C&B Notes

Writing Puts for Art

In what is a growing “insurance” market, third-party guarantors are writing puts for art pieces up for auction.  While it is perhaps a more aesthetically pleasing form of speculation, let’s hope these insurers like the art that they may well end up owning for a dear price, especially as an influx of new guarantors lowers expected returns.

Several dozen risk-takers have already signed contracts promising to buy at least 84 works for an estimated $611 million combined, or 39% of the entire sales’ expected value.  Even if rivals outbid them, these prearranged buyers — called third-party guarantors or irrevocable bidders — stand to profit by taking as much as one-third of the sellers’ proceeds above their pledged prices.

Auction houses have long wooed owners by promising their property would sell no matter what, to the house if no one else.  Now, auction houses say the number of third-party guarantors has multiplied to over 90 from just a dozen five years ago.  And unlike the handful of seasoned dealers and collectors that Sotheby’s , Christie’s and Phillips used to rely on to help shoulder this risk, today’s newer guarantors often don’t even want the art.  Increasingly, the goal is to earn a quick payout from the fees surrounding guarantees rather than to bring home any actual paintings.  New investors, many from real-estate and international finance, have discovered the guarantee and want to reshape it into a financial instrument entirely distinct from collecting art, with its own margins and strategies.  All of this is roiling the houses and old-guard collectors, with some warning that the new generation is propping up the art market.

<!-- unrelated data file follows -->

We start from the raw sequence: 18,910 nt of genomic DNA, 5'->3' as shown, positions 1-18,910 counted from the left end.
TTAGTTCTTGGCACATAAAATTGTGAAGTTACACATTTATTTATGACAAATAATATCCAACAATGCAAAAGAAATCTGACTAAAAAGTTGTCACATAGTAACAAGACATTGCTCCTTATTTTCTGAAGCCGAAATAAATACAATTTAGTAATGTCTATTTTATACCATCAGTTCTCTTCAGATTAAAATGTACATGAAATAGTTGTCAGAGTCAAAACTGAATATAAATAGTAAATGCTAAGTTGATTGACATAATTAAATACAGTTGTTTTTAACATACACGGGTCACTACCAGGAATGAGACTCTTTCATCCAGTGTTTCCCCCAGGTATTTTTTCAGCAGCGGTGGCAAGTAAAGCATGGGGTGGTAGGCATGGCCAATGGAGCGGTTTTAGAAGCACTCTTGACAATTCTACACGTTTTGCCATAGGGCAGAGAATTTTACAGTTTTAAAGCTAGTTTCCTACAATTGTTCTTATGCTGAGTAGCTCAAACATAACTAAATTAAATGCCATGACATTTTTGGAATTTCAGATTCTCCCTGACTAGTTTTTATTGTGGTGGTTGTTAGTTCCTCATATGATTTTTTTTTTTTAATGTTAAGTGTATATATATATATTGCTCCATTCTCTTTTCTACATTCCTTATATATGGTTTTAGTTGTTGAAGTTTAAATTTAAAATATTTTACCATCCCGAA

“Doing it right means you don’t get the picture — you get a check in the mail later,” said adviser Tom Mayou with the London firm Beaumont Nathan, summing up the thinking of investment-minded guarantors.  His firm only brokers guarantees on behalf of collectors who want to keep the works, he said. Risks abound because guarantors who misjudge demand for an artist — or stake a work one bid above its catnip price — can be compelled to buy an asset that’s difficult to offload quickly, tying up cash for years, said Luke Nikas, art lawyer at Quinn Emanuel, which has helped clients arrange guarantees. When the 2008 recession hit, Sotheby’s and Christie’s were left owning $63 million in art they had staked with house money.  The market is stronger now, but since then, the three houses have shifted most of their guarantees to third parties.

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Here’s how a guarantee is designed to work, though the model is evolving.   Guarantors who pledge to bid if no one else does will likely get an undisclosed financing fee from the house for participating.  (Sotheby’s doesn’t necessarily dole out a fee to those who place, and win, their irrevocable bids.)  By and large, the promised bids hover between the seller’s secret minimum accepted price, called a reserve, and the work’s low estimate.  The opportunity for guarantors comes when they negotiate a share of the work’s overage if the art sells for more than the guarantor pledged, according to art lawyer Thomas Danziger.  Guarantors said they also often negotiate a share of the house’s commission, a sweetener called a give-back.  All three houses said they insist that winning bidders, including backers, pay the buyer’s premium.  Before the recession, the handful of people doing third-party guarantees often reaped 50% of the overage and half the buyer’s premium in exchange for staking a work.  Today, guarantors say their expanding ranks have already started whittling typical returns to between 15% and 30% of the overage…

As the third-party guarantee becomes the norm, a swath of art businesses has cropped up in part to service them.  Guarantors are forming syndicates to offload shares of the risk to silent partners — each of whom is legally allowed to bid on the art while it’s being auctioned.  Art-financing companies like Athena Art Finance offers loans to investors they expect will guarantee works and publish lists of auction offerings that look like safe bets, including more than 230 works on sale this week.  Other companies also offer art-backed loans to guarantors required to buy works they staked and no one else wanted.  One London firm, Pi-eX, is even trying to turn the guarantee into a derivative, with shares of risk being parceled out to conceivably dozens of investors who don’t know one other, much less share the same taste in art.

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